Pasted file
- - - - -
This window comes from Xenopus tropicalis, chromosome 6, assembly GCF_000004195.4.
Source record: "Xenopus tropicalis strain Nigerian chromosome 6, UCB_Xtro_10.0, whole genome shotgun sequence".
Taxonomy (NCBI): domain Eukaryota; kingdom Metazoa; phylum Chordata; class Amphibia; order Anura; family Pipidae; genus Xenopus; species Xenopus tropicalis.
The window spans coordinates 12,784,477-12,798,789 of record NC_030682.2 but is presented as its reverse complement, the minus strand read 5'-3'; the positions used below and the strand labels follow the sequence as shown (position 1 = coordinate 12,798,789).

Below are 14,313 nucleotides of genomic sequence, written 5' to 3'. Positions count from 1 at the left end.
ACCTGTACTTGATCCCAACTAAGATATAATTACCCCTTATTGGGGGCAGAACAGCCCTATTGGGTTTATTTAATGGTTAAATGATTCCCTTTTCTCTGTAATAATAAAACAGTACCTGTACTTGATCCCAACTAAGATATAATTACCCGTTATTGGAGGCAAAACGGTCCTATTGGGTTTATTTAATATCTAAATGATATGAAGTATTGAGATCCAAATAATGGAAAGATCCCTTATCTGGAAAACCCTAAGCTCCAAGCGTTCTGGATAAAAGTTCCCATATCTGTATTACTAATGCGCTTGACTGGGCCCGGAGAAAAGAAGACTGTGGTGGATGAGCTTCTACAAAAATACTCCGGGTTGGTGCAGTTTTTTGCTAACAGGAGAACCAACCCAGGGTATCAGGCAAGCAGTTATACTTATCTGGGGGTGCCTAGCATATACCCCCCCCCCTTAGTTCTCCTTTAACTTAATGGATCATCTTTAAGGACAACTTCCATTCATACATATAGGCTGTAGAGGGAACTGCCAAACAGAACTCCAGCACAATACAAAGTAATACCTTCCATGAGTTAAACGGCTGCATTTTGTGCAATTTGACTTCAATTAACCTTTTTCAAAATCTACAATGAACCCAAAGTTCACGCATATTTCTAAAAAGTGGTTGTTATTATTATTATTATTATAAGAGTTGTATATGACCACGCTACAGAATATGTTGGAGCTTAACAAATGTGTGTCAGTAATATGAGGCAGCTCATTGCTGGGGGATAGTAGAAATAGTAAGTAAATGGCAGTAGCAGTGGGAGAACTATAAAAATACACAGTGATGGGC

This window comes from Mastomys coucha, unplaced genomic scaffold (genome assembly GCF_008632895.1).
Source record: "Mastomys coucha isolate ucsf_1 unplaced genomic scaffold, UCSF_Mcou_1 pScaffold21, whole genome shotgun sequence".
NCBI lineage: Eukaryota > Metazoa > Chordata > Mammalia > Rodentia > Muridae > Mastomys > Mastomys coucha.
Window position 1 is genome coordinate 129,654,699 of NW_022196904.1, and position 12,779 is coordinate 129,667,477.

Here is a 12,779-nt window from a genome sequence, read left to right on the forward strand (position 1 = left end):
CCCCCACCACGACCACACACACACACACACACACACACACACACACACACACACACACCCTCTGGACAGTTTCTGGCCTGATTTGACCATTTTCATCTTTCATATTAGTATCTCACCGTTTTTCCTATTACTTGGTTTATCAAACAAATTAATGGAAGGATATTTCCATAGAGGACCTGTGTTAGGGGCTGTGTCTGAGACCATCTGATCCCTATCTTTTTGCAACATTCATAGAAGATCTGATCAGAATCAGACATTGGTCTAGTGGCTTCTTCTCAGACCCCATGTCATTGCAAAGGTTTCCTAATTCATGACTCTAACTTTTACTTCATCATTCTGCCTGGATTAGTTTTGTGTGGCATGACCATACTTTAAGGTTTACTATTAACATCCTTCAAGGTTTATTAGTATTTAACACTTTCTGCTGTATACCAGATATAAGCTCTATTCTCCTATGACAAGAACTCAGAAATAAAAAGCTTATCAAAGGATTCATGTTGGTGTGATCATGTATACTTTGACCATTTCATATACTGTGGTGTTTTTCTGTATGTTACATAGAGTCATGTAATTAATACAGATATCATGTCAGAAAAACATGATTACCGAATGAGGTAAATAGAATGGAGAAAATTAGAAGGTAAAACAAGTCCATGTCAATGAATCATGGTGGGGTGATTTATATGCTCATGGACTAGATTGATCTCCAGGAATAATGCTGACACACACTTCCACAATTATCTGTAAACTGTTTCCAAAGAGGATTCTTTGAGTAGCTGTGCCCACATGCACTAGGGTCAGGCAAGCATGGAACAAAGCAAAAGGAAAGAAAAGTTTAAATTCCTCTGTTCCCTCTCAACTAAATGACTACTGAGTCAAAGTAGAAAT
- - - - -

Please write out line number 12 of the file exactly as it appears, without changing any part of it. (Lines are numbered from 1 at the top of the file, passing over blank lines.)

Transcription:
CCCCCACCACGACCACACACACACACACACACACACACACACACACACACACACACACCCTCTGGACAGTTTCTGGCCTGATTTGACCATTTTCATCTTTCATATTAGTATCTCACCGTTTTTCCTATTACTTGGTTTATCAAACAAATTAATGGAAGGATATTTCCATAGAGGACCTGTGTTAGGGGCTGTGTCTGAGACCATCTGATCCCTATCTTTTTGCAACATTCATAGAAGATCTGATCAGAATCAGACATTGGTCTAGTGGCTTCTTCTCAGACCCCATGTCATTGCAAAGGTTTCCTAATTCATGACTCTAACTTTTACTTCATCATTCTGCCTGGATTAGTTTTGTGTGGCATGACCATACTTTAAGGTTTACTATTAACATCCTTCAAGGTTTATTAGTATTTAACACTTTCTGCTGTATACCAGATATAAGCTCTATTCTCCTATGACAAGAACTCAGAAATAAAAAGCTTATCAAAGGATTCATGTTGGTGTGATCATGTATACTTTGACCATTTCATATACTGTGGTGTTTTTCTGTATGTTACATAGAGTCATGTAATTAATACAGATATCATGTCAGAAAAACATGATTACCGAATGAGGTAAATAGAATGGAGAAAATTAGAAGGTAAAACAAGTCCATGTCAATGAATCATGGTGGGGTGATTTATATGCTCATGGACTAGATTGATCTCCAGGAATAATGCTGACACACACTTCCACAATTATCTGTAAACTGTTTCCAAAGAGGATTCTTTGAGTAGCTGTGCCCACATGCACTAGGGTCAGGCAAGCATGGAACAAAGCAAAAGGAAAGAAAAGTTTAAATTCCTCTGTTCCCTCTCAACTAAATGACTACTGAGTCAAAGTAGAAAT